Set up standing wave patterns of 60 Hz frequency on your string. As the discussion above shows, by measuring the distance between nodes you can determine the wavelength and then, knowing the frequency, you can calculate the wave velocity. Since the length of string and frequency is fixed by the apparatus, the only quantity that may be adjusted to reach a resonance condition is the velocity which can be varied by changing the tension.
There will be nylon strings of several different linear densities available.
Your instructor will assign your group one of these. Vary the tension in
your string to produce at least 5 different standing wave patterns. It
is a good idea to start with enough tension to get 3 or 4 nodes not counting
the ends. Then you can increase or decrease T as needed for other patterns.
Do not try to produce the fundamental or lst overtone as these patterns
have too few nodes to be useful and the required tension is excessive.
The table below shows the approximate range of masses which must be hung on nylon fishing lines of various strengths to achieve resonance over the range of harmonics shown.
Range of hanging mass
4 - 9
2.0 - 0.40
3 - 9
2.3 - 0.25
3 - 9
1.1 - 0.10
3 - 9
0.6 - 0.06
3 - 7
0.3 - 0.05
Note that because V = fl, if you wish to decrease l so as to produce more nodes, V will have to be decreased by reducing the tension. Hence, the larger the tension, the fewer the nodes as the table above shows.
Certain combinations of vibrators, strings and tensions may result in vibration at 120 Hz rather then 60 Hz. Should you find that a particular tension produces a much shorter wavelength than the table above would indicate, it is likely that the vibration frequency is 120 Hz in that case. There is no need to discard such data. When you prepare your table of V and T for computer analysis, 120 Hz data will be recognizable.
Record the distances between nodes, the number of nodes not counting the ends and the tension. (Remember that tension is a force). Note that when you are near resonance you can lift up or pull down on the weights a slight amount to see if more or less tension is needed. Try to get as close to resonance (maximum amplitude) as possible. Note that the vibrator and pulley ends are not quite fixed and are therefore not quite true nodes. Therefore do not include the distances from either end to the first adjacent node in your measurements.
Determine the wavelength and velocity of the waves traveling on your string for each of your tensions. Since the assumption is that V = KTa/mb a log-log plot of V versus T for a given string (constant µ) should be a plot of the equation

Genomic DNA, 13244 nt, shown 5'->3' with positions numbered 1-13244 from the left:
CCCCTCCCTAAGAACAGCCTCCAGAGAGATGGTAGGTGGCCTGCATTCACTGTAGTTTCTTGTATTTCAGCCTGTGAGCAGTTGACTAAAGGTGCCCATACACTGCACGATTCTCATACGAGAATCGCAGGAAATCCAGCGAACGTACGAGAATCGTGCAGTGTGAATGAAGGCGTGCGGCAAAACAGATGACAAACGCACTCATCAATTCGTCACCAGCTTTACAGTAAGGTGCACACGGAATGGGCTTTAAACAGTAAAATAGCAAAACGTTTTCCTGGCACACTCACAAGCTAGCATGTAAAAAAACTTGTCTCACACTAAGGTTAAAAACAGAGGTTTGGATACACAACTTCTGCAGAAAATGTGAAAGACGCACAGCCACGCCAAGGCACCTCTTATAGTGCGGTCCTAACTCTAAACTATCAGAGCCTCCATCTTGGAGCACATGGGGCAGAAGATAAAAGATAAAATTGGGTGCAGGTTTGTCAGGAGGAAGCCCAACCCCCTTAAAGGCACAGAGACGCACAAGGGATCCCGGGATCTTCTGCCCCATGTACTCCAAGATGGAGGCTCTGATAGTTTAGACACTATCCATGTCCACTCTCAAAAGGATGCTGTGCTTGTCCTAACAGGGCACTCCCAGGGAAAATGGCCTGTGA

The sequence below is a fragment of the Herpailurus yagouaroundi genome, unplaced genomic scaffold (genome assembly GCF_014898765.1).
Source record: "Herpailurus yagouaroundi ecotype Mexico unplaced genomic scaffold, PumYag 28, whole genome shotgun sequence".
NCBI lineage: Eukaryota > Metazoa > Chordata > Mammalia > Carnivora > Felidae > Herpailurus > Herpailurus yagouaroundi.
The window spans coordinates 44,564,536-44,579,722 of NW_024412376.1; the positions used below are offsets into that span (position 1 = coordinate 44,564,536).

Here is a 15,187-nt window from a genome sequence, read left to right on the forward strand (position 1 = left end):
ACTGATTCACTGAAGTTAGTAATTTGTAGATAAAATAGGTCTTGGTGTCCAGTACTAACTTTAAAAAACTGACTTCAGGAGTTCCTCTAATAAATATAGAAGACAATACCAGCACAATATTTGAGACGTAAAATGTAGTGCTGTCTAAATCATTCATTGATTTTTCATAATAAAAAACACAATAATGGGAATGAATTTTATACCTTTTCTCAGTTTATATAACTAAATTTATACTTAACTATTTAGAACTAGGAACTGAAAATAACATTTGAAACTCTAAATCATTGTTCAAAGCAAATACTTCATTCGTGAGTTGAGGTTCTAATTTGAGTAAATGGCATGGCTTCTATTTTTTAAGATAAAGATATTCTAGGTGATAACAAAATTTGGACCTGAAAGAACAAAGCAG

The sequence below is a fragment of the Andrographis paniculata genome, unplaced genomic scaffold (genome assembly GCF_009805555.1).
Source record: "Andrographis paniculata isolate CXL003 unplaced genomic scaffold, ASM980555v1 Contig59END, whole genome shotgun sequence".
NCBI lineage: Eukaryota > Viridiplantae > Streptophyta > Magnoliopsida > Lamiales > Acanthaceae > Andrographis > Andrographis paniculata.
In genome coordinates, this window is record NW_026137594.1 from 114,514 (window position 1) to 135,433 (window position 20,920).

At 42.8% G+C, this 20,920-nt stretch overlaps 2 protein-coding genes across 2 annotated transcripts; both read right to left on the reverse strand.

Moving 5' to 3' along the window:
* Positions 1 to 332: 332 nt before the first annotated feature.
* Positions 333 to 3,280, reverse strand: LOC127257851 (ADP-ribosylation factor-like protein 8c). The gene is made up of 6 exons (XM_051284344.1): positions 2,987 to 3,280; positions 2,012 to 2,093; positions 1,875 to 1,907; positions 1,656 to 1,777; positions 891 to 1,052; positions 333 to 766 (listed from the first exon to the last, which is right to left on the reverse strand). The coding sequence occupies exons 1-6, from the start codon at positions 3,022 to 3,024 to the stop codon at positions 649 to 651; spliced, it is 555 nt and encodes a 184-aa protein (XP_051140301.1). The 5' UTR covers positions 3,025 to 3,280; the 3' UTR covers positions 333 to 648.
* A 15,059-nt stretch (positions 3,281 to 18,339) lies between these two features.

log V = constant + a log T.
Similarly a log-log plot of V versus µ for constant T should be a plot of the equation
log V = constant - b log µ.
The data from your group will allow you to make a log-log plot and analysis of V versus T for the fixed density of your string. Use Quattro Pro and load the file "Waves.wb3". Fill in the values in the table. Then plot V versus T. Follow the instructions on the screen to convert the linear plot to a log-log plot.
Do a "Linear Regression Fit" of log V (dependent) against log T (independent). Do your data support the assumed relationship between V and T? What is your value for a, i.e., what is the dependence of V on T? Print your data and graph.
You will need to combine your data with those of other groups to make
the log-log plot of V versus µ for fixed T in order to determine
b. Each group will have a fit of the data for
their string to the equation,
log V = m log T + c.
Hence, by using each group's values for the y-intercept, c and slope, m, a value for V can be calculated for each string for a common chosen tension (say 4.0 N). These values of V can then be used to make a log-log plot of V versus µ. (Your instructor will either give you the values for the different string densities or show you how to measure them. Use units of kg/m for these values).
Enter the combined values of V and µ in the second table. Then make a log-log plot of V versus µ. Do a "Linear Regression Fit" of log V (dependent) against log µ (independent). Do the data support the assumed relationship between V and µ? What value do you obtain for ? Print your data and graph.
From your experimental results try to infer what values for a and b are likely to be obtained on a theoretical basis. Assume that simple results are the most likely. Do your experimental values for and agree within experimental error with your inferred values? Do your inferred values for and lead to a dimensionally correct result for V?
If time permits, you can determine the value for K in the relation V = KTa/mb as follows. From the above relation,
log V = constant + a log T - b log µ.
In comparison, the equation obtained by each group from their analysis is:
log V = c + a log T.
c = log K - b log µ.
Thus, a value for K can be determined from the data for each string by first calculating log µ for each string and then combining it with the value of c for that string.
Average the values of K so obtained. What do you infer to be the theoretical value for K?
times since June 11, 1997.
This page last updated on June 11, 1997.
© 1997 Dr. H. K. Ng.
All Rights Reserved.